More than a year after NASA said its Kepler space telescope was beyond repair, the planet-hunting probe has delivered an unlikely find: a planet that's outside our solar system. The find comes after a team worked to find a way to make Kepler productive again, says NASA, calling the find "a comeback."
The space agency says the newly discovered exoplanet is 2.5 times the diameter of the Earth – and that the lead researcher on the project is a graduate student at the Harvard-Smithsonian Center for Astrophysics.
That would be Andrew Vanderburg, who found the planet using publicly available data collected by Kepler in February, as the spacecraft was being reconfigured into what NASA calls its new "K2" mission profile.
"Like a phoenix rising from the ashes, Kepler has been reborn and is continuing to make discoveries. Even better, the planet it found is ripe for follow-up studies," Vanderburg said today.
NASA says that the planet, named HIP 116454b, "follows a close, nine-day orbit around a star that is smaller and cooler than our sun, making the planet too hot for life as we know it. HIP 116454b and its star are 180 light-years from Earth, toward the constellation Pisces."
"The discovery was confirmed with measurements taken by the HARPS-North spectrograph of the Telescopio Nazionale Galileo in the Canary Islands," NASA says, "which captured the wobble of the star caused by the planet's gravitational tug as it orbits."
You might recall that Kepler, which cost some $600 million, was feared to be at the end of its useful life in 2013, just four years after it was launched. Two of its four gyroscope-type reaction wheels weren't working well, meaning the observatory couldn't stare at areas of space steadily enough.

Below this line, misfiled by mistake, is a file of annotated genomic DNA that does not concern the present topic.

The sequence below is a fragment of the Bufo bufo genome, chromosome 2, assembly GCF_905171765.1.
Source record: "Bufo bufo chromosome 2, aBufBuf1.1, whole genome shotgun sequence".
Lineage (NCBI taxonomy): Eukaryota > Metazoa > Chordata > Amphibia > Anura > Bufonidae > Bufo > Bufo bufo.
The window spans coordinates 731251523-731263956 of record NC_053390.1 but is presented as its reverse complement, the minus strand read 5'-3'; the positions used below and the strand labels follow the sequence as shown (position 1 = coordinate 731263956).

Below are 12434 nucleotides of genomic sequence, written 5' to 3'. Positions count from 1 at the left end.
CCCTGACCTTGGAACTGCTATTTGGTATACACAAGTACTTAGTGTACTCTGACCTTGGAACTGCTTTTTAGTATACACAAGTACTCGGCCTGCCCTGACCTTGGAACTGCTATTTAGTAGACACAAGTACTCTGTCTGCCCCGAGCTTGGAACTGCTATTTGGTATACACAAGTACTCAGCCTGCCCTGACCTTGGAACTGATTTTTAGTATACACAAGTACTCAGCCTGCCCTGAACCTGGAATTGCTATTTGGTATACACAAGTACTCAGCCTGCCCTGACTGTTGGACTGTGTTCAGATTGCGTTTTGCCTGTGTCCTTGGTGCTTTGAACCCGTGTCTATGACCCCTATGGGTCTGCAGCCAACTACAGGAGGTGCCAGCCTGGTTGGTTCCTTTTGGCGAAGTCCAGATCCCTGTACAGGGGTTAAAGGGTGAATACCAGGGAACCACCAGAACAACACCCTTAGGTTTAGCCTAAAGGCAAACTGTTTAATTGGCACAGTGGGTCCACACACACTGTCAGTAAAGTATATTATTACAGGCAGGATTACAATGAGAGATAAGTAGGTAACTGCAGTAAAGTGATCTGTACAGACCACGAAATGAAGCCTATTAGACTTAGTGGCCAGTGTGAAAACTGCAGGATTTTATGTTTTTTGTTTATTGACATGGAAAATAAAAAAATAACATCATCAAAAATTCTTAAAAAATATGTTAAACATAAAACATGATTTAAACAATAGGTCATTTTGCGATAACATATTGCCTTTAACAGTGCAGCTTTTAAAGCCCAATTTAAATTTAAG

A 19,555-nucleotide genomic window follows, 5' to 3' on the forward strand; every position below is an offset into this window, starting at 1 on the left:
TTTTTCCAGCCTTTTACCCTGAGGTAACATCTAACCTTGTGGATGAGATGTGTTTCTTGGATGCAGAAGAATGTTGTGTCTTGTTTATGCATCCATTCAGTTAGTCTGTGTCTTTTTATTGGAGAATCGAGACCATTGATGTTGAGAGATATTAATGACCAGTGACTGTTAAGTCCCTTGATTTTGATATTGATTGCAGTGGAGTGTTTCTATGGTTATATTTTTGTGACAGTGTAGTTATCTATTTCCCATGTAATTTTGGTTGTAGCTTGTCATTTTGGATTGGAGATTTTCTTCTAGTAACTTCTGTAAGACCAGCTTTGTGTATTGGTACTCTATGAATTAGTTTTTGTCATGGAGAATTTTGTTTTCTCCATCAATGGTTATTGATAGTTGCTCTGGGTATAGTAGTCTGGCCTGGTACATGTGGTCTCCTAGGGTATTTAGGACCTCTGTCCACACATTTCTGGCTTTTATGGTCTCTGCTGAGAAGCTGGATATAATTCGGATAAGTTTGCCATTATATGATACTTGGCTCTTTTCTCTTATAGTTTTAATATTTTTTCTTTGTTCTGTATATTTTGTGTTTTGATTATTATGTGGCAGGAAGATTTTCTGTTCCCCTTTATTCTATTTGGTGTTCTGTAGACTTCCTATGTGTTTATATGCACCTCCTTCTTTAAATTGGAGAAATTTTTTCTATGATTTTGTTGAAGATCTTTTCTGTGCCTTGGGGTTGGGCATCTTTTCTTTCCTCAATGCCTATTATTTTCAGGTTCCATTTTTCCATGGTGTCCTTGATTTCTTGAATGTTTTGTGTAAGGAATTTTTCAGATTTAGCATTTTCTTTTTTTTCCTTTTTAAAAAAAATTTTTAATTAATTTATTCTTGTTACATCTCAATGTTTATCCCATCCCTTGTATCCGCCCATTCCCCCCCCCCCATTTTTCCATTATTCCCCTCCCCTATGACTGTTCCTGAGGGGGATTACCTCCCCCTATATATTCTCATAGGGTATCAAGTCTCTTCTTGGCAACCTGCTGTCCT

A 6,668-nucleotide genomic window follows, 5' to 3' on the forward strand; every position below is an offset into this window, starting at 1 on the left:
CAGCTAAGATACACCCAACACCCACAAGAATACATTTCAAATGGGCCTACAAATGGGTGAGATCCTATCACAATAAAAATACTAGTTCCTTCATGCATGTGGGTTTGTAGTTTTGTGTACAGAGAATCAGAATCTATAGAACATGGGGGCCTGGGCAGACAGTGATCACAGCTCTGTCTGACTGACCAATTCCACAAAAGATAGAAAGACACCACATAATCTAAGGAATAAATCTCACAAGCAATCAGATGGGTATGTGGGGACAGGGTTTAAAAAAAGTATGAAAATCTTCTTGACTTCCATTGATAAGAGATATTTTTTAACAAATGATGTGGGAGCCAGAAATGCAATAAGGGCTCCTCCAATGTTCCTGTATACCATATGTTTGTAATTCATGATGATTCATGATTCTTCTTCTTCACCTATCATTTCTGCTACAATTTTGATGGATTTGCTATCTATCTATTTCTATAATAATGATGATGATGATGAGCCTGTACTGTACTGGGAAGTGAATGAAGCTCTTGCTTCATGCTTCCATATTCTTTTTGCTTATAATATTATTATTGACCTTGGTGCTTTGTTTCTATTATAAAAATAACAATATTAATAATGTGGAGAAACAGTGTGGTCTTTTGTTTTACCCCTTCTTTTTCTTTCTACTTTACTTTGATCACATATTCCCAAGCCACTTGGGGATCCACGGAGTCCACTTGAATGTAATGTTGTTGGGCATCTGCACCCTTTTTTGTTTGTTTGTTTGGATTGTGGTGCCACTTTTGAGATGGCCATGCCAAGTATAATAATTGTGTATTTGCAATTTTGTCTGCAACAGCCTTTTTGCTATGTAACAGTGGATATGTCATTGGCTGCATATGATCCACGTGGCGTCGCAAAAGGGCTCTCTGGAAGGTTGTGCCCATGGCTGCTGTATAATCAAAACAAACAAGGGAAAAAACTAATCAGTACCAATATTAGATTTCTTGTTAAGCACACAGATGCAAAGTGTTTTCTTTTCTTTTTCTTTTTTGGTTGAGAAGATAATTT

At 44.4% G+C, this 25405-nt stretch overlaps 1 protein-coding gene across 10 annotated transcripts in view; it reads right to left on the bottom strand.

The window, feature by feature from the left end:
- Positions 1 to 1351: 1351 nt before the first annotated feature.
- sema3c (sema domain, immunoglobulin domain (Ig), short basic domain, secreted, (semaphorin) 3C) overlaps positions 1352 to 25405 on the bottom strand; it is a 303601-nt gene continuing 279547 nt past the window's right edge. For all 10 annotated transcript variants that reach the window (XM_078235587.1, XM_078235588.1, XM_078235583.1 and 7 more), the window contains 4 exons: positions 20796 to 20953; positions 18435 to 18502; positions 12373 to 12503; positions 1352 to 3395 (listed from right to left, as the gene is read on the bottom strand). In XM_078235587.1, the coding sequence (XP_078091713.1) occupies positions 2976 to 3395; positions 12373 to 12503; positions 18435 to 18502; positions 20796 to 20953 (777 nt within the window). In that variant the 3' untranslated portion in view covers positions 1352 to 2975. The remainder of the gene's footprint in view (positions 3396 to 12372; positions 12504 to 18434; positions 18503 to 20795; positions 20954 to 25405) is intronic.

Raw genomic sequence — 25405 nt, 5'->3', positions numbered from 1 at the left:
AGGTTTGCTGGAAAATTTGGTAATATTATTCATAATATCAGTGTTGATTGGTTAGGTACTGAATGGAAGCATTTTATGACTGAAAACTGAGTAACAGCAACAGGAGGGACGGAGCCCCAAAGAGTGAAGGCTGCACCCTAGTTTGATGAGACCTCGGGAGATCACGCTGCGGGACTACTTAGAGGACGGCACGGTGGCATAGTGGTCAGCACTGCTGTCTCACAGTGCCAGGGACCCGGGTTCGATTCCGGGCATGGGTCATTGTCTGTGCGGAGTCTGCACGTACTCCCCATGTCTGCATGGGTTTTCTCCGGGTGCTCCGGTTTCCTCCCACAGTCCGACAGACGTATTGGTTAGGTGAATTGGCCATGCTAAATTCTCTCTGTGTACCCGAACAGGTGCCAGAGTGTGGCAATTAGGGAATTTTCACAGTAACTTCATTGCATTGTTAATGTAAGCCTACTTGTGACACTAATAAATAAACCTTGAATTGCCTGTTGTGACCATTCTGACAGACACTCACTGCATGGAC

"Rather than giving up on the stalwart spacecraft," NASA says, "a team of scientists and engineers crafted a resourceful strategy to use pressure from sunlight as a 'virtual reaction wheel' to help control the spacecraft."
All the while, Kepler has been trailing behind the Earth as it orbits the sun.
Kepler has been responsible for the confirmed discovery of 996 planets and more than 4,100 planet candidates. A "bonanza" of those worlds came in February, when NASA unveiled 715 newly discovered planets.
"The Kepler mission showed us that planets larger in size than Earth and smaller than Neptune are common in the galaxy, yet they are absent in our solar system," said Kepler/K2 project scientist Steve Howell of NASA's Ames Research Center in California. "K2 is uniquely positioned to dramatically refine our understanding of these alien worlds and further define the boundary between rocky worlds like Earth and ice giants like Neptune."